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(Brendan McGuire)

Seaman Brendan McGuire’s story might be told best starting from the present and working back.

Today the corpsman works in U.S. Naval Hospital Yokosuka’s patient care ward. He’s tall, freckled, has pale blue eyes and stands ramrod straight. The 30-year-old hails from Manalapan, N.J. This year he was awarded the Navy Achievement Medal with "V" for Valor for his deployment to Iraq in 2005.

Recent kidding with a co-worker about his award weighs heavily on his mind, he said.

"I told him I got it for decorating for the Navy Ball because there were poisonous spinning tarantulas in the room," McGuire said. "I didn’t mean to joke about it."

He recognizes this as an avoidance tactic — a way to get out of telling and retelling the story behind the "V."

McGuire actually has three stories — there are three valorous acts noted in his commendation. But going backward in time means starting with the worst, as McGuire witnessed one of the war’s deadliest attacks on U.S. forces about six weeks before he finished his six-month deployment.

On Aug. 3, 2005, an amphibious assault vehicle full of U.S. Marines was hit by a roadside bomb in Barwana, Iraq.

Fourteen people were killed in the attack — most from the Ohio-based 3rd Battalion, 25th Marines, which lost 23 servicemembers in this single, deadly week.

McGuire was one of the first people on the scene. His gaze is steady when he talks about it, but all he’ll say about what he found there is that "it was everything I expected in a major incident."

"It was dramatic," he said. "To say anything else would be too morbid."

According to McGuire’s commendation, the corpsman ran to the burning AAV "with total disregard for his own safety" as ammunition "cooked off around him." Looking for survivors, McGuire spotted a single Marine crawling from the wreckage, pulled him to safety and "provided immediate medical care." The Marine was the only survivor of the attack.

"There was only one person we could help," McGuire said. "I figured I’d deal with the emotions later, and deal with what is in front of me now. I was so focused on what I was doing that it surprised me to hear later that the ammo was going off."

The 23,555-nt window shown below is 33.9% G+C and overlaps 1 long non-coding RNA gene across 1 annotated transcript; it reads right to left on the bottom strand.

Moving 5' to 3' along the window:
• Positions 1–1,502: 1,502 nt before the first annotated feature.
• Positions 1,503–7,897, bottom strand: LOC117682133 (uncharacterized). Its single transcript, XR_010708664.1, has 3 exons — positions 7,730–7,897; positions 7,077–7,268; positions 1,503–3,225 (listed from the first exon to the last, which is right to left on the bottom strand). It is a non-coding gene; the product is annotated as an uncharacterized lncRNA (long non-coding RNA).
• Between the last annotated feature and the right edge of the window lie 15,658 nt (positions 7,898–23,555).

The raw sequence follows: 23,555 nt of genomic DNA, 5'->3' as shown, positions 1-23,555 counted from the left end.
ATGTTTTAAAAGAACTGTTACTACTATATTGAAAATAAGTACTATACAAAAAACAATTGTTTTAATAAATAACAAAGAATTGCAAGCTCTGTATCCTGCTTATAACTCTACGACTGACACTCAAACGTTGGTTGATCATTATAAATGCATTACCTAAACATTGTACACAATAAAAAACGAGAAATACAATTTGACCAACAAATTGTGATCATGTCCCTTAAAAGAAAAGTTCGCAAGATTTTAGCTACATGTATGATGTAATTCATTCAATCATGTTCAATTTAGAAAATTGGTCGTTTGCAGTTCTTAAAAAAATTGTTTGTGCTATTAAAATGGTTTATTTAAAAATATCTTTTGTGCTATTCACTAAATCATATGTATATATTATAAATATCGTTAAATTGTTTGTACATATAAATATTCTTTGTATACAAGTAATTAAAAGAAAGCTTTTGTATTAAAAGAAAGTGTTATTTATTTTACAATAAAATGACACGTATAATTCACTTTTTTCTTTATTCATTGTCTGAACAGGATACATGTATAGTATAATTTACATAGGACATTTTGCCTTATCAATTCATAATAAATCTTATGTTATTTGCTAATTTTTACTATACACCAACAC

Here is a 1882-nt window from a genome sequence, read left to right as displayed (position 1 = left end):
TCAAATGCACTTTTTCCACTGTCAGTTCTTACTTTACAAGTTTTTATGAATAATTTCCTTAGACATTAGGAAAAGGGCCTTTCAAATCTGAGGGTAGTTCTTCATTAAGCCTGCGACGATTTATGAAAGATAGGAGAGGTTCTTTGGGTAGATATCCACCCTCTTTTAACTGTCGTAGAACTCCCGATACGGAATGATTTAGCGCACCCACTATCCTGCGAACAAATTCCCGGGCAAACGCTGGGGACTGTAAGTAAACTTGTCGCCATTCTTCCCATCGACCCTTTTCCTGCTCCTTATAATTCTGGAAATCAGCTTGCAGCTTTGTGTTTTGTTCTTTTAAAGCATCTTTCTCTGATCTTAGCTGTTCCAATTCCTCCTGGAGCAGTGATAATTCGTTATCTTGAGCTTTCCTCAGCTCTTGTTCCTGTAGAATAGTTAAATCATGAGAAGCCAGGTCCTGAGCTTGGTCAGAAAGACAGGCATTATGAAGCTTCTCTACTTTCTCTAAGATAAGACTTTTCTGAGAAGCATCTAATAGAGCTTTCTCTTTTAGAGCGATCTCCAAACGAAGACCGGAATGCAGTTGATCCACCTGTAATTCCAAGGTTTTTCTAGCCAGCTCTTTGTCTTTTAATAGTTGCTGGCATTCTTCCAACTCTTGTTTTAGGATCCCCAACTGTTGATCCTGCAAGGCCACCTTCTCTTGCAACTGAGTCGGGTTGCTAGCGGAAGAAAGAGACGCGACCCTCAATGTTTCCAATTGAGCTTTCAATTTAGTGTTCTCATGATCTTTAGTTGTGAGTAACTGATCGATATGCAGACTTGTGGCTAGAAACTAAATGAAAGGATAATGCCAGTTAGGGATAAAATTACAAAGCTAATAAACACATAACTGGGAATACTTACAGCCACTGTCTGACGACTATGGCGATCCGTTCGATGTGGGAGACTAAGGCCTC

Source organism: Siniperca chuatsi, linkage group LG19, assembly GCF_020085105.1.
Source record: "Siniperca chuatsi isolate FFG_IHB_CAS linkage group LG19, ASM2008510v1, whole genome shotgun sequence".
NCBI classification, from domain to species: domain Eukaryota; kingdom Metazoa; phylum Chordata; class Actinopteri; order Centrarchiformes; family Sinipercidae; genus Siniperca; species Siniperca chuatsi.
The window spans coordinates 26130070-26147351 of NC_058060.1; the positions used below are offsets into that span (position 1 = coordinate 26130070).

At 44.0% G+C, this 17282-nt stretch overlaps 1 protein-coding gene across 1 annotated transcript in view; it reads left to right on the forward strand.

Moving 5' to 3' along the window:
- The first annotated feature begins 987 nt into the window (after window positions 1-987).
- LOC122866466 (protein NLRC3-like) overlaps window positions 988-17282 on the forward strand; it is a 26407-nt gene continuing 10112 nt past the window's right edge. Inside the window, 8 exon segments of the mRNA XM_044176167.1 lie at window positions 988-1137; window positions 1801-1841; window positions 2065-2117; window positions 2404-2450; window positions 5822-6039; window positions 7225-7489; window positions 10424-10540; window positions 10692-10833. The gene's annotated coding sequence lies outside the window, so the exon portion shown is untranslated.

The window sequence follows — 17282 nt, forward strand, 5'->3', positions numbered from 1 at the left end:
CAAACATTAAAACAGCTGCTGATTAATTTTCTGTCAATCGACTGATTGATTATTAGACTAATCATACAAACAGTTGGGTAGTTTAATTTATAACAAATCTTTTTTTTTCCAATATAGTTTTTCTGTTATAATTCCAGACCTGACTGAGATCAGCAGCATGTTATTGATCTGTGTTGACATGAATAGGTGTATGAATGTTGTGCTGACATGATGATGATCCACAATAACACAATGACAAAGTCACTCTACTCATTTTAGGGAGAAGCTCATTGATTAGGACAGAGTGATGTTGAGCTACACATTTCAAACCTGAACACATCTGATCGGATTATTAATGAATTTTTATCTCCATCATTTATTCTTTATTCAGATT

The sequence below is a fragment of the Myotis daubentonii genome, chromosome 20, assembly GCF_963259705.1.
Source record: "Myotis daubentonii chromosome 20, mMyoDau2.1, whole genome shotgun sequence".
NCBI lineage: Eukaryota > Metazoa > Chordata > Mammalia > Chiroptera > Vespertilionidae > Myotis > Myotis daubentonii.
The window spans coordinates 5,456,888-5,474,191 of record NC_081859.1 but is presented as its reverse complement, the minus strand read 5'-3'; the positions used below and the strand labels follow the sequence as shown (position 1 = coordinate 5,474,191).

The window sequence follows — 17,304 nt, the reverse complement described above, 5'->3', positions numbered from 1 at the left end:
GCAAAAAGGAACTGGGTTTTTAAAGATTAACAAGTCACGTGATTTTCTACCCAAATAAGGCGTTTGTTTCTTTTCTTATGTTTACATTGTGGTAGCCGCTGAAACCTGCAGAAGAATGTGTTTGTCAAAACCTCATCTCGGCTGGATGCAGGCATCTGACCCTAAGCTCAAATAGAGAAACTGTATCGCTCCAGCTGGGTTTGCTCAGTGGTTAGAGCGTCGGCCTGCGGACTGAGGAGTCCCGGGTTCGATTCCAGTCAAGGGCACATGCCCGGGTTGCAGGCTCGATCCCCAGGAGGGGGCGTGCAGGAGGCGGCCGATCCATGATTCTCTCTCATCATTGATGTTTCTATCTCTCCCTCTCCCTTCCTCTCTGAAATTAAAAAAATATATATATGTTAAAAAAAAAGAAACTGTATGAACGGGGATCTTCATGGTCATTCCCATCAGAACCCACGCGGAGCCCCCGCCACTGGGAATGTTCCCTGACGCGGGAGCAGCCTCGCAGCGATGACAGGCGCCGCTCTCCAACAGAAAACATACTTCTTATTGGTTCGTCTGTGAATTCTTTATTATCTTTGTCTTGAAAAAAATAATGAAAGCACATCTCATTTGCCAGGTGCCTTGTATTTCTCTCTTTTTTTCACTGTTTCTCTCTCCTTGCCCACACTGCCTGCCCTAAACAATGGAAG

McGuire had braved bullets before. On May 8 of that year, he went under fire to aid six Marines wounded during a clearing operation in New Ubadyi. The injuries weren’t too serious, demurs McGuire — shrapnel in feet and forearms — and all the servicemembers recovered.

And on April 28 — six weeks after McGuire arrived in Iraq — he was walking through palm groves with Marines when he treated his first gunshot wound, he said. But this time, it was Iraqi civilians who were hurt.

"A car rolled up and an Iraqi man jumped out. He had blood on him. I was asking, ‘Is that guy shot? Is that guy shot?’" McGuire said.

They were out in the open and "it wasn’t safe," so the troops moved the injured man to a house and started treating him, McGuire said. Three other Iraqi civilians had been injured in a firefight between Marines and insurgents, and McGuire treated them all. Their injuries didn’t appear to be life-threatening, he said.

Though he never found out what happened to his patients, he was told that everyone "was going to be all right," McGuire said.

Almost three years later, McGuire found out he’d received a commendation for those three events. It is an "honor," he said.

Today, Iraq is a different place, McGuire said. That’s his disclaimer to his fellow corpsmen who ask his advice before their own deployments. Then McGuire tells them to start working in the emergency room and get into shape.

"The situation changes so quickly in Iraq," McGuire said. "I can just tell them a couple of things."

And while McGuire hasn’t had nightmares, the experience has stayed with him. Initially, it was a fear of crowds, McGuire said, but now, it’s a frustration with military people who forget about the big picture.

"Some people can’t see beyond their careers," he said. "They forget that this job is about going into harm’s way to protect the country. That it means potentially getting killed. It all has to be about defending the country — and that is the reward."

Seaman Brendan McGuire

Unit: Individual Augmentee Hospital Corpsman assigned to 3rd Platoon, Company L, 3rd Battalion, 25th Marines

Medal: Navy Achievement Medal with "V"

Earned: March 11 to Sept. 20, 2005, in Anbar, Iraq (three citations)


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